I believe there is a strong correlation between the nation’s economy, and I would add the quality of the politicians running the country, and the decline of Italian food, in Italy and abroad. Not only, the dramatic economic situation the country has been living for the last forty years has reduced the income available for Italians to spend in food and wine, but it also has profoundly affected their mental and physical health
Being from Abruzzo I may be biased, but I believe wines from my region deserve a second chance. I remember when I first arrived in the UK, Montepulciano d’Abruzzo and Trebbiano d’Abruzzo were on every restaurant’s wine list, mainly as a house wine and mostly from one of the many wine cooperatives we have in Abruzzo - with a very few exceptions. At the time, there were very few good producers and the majority of growers were selling their grapes to the cooperatives, easier than bottling the wine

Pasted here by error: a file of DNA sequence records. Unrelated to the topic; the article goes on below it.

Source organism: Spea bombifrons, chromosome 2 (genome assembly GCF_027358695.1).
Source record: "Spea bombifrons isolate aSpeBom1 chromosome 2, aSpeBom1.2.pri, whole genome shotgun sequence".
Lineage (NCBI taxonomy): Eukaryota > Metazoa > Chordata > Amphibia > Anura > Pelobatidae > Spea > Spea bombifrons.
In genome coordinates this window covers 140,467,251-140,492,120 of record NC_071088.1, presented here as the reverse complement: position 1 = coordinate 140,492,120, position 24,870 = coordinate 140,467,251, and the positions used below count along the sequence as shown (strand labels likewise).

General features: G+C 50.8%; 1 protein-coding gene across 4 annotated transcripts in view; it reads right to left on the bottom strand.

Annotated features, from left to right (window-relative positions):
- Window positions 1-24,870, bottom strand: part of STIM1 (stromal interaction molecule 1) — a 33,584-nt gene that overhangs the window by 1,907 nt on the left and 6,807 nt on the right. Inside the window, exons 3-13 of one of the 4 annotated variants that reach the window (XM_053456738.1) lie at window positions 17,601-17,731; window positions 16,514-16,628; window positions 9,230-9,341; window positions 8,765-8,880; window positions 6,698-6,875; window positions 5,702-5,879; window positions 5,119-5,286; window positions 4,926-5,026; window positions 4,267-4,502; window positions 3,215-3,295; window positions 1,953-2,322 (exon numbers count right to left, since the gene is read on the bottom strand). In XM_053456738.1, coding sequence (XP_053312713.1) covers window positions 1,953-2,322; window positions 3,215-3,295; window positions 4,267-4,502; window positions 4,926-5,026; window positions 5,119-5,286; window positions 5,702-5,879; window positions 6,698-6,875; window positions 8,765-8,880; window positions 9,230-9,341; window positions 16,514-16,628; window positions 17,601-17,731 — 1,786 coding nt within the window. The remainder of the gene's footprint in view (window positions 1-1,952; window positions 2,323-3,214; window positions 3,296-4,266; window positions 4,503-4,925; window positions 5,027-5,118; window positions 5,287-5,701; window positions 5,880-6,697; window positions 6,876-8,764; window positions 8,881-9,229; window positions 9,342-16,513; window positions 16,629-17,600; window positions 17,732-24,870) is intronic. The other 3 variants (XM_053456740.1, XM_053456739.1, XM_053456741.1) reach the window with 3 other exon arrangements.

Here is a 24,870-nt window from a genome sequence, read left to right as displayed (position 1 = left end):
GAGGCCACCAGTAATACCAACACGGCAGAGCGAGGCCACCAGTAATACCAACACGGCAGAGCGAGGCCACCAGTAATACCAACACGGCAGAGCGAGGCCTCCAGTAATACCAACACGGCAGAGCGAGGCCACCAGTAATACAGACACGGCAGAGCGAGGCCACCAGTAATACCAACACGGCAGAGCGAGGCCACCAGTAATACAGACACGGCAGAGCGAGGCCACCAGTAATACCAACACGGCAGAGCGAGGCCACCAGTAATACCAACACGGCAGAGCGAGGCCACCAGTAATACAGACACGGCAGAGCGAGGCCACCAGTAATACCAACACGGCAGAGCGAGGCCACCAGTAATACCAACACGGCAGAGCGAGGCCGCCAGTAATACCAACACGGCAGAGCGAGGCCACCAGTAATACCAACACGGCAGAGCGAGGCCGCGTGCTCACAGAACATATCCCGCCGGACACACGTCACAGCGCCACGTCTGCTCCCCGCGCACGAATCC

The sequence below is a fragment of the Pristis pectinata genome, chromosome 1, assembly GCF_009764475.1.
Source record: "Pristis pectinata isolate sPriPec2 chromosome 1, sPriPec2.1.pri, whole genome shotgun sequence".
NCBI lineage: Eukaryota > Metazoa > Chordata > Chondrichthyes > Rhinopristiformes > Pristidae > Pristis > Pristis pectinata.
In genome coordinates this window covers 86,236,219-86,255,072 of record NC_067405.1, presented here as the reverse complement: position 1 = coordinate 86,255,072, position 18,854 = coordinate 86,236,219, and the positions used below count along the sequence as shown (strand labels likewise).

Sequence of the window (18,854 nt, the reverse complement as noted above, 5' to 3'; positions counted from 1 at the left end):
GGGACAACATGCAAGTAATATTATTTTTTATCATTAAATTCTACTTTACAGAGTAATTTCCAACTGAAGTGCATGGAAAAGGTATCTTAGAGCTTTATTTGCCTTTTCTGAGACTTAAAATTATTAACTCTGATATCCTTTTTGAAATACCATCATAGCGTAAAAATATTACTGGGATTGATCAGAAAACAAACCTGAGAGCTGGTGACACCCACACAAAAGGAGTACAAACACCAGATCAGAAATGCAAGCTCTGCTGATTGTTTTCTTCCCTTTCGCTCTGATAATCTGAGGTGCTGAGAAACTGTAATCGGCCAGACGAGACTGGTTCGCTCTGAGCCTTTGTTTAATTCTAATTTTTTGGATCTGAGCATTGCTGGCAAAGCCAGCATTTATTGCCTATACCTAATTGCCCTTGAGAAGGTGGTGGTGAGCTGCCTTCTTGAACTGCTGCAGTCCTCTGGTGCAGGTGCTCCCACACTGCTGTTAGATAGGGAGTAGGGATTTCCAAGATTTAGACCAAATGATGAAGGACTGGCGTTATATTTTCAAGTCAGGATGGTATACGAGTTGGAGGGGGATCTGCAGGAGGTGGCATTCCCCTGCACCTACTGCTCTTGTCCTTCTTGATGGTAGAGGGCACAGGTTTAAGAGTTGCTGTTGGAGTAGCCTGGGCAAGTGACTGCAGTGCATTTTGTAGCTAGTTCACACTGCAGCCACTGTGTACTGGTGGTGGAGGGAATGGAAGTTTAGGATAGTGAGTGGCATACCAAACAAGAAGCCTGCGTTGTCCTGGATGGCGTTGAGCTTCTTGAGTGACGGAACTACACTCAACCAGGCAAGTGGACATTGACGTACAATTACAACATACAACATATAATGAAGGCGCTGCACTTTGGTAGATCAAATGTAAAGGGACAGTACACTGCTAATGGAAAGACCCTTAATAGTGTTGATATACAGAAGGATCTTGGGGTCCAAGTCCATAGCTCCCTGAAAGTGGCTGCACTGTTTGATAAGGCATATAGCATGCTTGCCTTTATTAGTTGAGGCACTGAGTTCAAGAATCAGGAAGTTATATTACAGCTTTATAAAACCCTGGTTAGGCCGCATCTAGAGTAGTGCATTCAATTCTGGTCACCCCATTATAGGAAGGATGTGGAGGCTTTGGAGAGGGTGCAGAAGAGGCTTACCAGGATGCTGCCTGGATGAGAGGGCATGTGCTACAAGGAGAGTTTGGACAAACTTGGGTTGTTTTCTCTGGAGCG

Cheese and wine is a paring made in heaven; there isn’t a better way of ending a dinner or just sipping some great wine with cheese. However not all cheeses and wines are made to go together, there are rules that can help in pairing them. Like any food and wine pairing, the secret is in finding the balance between the two.
And in a post COVID world, this attention will become even more important. COVID has left a scar on us and whether it came from a bat or not, we are all more concerned about what we eat and were our food comes from. COVID made us realising that we don’t know what is coming our way and the only thing we can do is to be careful in what we eat and as healthy as we can, and what we eat and drink is the main factor behind our being healthy